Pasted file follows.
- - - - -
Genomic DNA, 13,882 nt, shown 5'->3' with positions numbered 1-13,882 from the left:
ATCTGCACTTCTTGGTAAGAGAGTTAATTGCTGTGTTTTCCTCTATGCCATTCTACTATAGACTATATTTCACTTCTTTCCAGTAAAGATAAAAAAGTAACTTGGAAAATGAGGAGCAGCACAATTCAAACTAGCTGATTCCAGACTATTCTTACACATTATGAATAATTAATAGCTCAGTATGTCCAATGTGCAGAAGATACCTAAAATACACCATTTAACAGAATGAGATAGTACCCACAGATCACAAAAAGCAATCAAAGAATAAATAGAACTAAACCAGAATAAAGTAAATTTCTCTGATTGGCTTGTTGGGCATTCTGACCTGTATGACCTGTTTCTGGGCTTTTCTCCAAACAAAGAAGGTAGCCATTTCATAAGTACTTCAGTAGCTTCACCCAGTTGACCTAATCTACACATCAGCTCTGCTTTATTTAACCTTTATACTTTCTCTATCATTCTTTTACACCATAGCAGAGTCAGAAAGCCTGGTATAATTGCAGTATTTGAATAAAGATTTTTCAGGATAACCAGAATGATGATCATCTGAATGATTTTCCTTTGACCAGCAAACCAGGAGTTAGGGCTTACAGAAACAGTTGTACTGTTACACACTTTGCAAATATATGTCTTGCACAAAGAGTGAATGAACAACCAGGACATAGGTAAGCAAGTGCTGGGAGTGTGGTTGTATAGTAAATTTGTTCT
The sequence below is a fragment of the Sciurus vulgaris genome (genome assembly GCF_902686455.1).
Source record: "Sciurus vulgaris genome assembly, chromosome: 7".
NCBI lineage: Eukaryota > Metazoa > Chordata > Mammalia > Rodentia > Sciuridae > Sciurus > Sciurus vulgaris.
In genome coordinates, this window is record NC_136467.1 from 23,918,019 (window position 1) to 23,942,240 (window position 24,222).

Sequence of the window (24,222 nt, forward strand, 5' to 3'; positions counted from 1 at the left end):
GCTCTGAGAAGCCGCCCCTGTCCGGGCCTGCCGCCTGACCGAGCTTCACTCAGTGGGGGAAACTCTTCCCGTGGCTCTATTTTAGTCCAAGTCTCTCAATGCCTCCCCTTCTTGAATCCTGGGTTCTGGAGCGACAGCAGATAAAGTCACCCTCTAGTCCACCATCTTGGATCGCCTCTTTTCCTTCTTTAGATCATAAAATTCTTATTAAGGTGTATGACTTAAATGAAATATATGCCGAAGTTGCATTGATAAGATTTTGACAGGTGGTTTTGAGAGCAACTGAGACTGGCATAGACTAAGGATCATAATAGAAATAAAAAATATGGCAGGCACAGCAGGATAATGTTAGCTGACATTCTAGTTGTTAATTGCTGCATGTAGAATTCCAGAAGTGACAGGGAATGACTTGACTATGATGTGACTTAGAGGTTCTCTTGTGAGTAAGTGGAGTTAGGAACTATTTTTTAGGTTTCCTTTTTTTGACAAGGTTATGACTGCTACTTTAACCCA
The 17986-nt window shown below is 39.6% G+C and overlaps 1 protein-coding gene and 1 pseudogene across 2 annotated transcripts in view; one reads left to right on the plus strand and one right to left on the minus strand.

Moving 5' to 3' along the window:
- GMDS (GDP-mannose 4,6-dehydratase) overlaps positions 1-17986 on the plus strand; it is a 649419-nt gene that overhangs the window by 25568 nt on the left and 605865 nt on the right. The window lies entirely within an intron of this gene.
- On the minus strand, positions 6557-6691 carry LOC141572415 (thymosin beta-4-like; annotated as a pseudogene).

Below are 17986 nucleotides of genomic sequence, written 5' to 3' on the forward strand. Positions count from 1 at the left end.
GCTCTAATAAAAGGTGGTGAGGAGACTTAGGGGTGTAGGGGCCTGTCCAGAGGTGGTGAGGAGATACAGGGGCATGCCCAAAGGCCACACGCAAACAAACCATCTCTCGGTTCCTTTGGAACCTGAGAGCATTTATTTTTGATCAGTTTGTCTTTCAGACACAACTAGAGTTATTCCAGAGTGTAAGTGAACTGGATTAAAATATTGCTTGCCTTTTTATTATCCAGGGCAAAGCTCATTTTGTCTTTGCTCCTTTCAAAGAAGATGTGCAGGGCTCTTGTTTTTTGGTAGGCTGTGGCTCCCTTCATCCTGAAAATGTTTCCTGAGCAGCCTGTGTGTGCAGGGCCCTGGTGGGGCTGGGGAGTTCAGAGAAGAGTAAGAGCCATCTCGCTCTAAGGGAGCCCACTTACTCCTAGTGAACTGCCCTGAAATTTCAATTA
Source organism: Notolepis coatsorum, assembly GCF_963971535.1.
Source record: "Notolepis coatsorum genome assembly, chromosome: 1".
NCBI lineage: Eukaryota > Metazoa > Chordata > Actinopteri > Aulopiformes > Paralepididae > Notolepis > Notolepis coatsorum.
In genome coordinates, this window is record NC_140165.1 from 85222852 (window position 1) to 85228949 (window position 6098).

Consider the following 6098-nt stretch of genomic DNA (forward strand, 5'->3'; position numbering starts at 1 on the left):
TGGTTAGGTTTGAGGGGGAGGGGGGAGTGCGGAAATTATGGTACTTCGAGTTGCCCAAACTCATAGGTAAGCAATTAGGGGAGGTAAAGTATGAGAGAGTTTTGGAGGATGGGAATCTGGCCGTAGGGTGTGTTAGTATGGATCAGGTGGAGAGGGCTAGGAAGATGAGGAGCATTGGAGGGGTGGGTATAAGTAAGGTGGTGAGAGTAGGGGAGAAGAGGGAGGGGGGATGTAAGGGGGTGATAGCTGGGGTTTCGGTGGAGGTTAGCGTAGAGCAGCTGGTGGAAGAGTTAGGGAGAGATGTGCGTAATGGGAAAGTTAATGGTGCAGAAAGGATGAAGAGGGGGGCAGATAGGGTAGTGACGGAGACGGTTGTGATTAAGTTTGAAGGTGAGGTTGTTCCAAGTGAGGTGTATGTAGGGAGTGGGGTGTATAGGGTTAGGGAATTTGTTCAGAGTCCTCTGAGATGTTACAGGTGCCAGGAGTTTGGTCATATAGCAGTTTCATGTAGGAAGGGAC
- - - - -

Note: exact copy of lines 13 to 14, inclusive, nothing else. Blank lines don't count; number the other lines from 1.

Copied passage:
Below are 17986 nucleotides of genomic sequence, written 5' to 3' on the forward strand. Positions count from 1 at the left end.
GCTCTAATAAAAGGTGGTGAGGAGACTTAGGGGTGTAGGGGCCTGTCCAGAGGTGGTGAGGAGATACAGGGGCATGCCCAAAGGCCACACGCAAACAAACCATCTCTCGGTTCCTTTGGAACCTGAGAGCATTTATTTTTGATCAGTTTGTCTTTCAGACACAACTAGAGTTATTCCAGAGTGTAAGTGAACTGGATTAAAATATTGCTTGCCTTTTTATTATCCAGGGCAAAGCTCATTTTGTCTTTGCTCCTTTCAAAGAAGATGTGCAGGGCTCTTGTTTTTTGGTAGGCTGTGGCTCCCTTCATCCTGAAAATGTTTCCTGAGCAGCCTGTGTGTGCAGGGCCCTGGTGGGGCTGGGGAGTTCAGAGAAGAGTAAGAGCCATCTCGCTCTAAGGGAGCCCACTTACTCCTAGTGAACTGCCCTGAAATTTCAATTA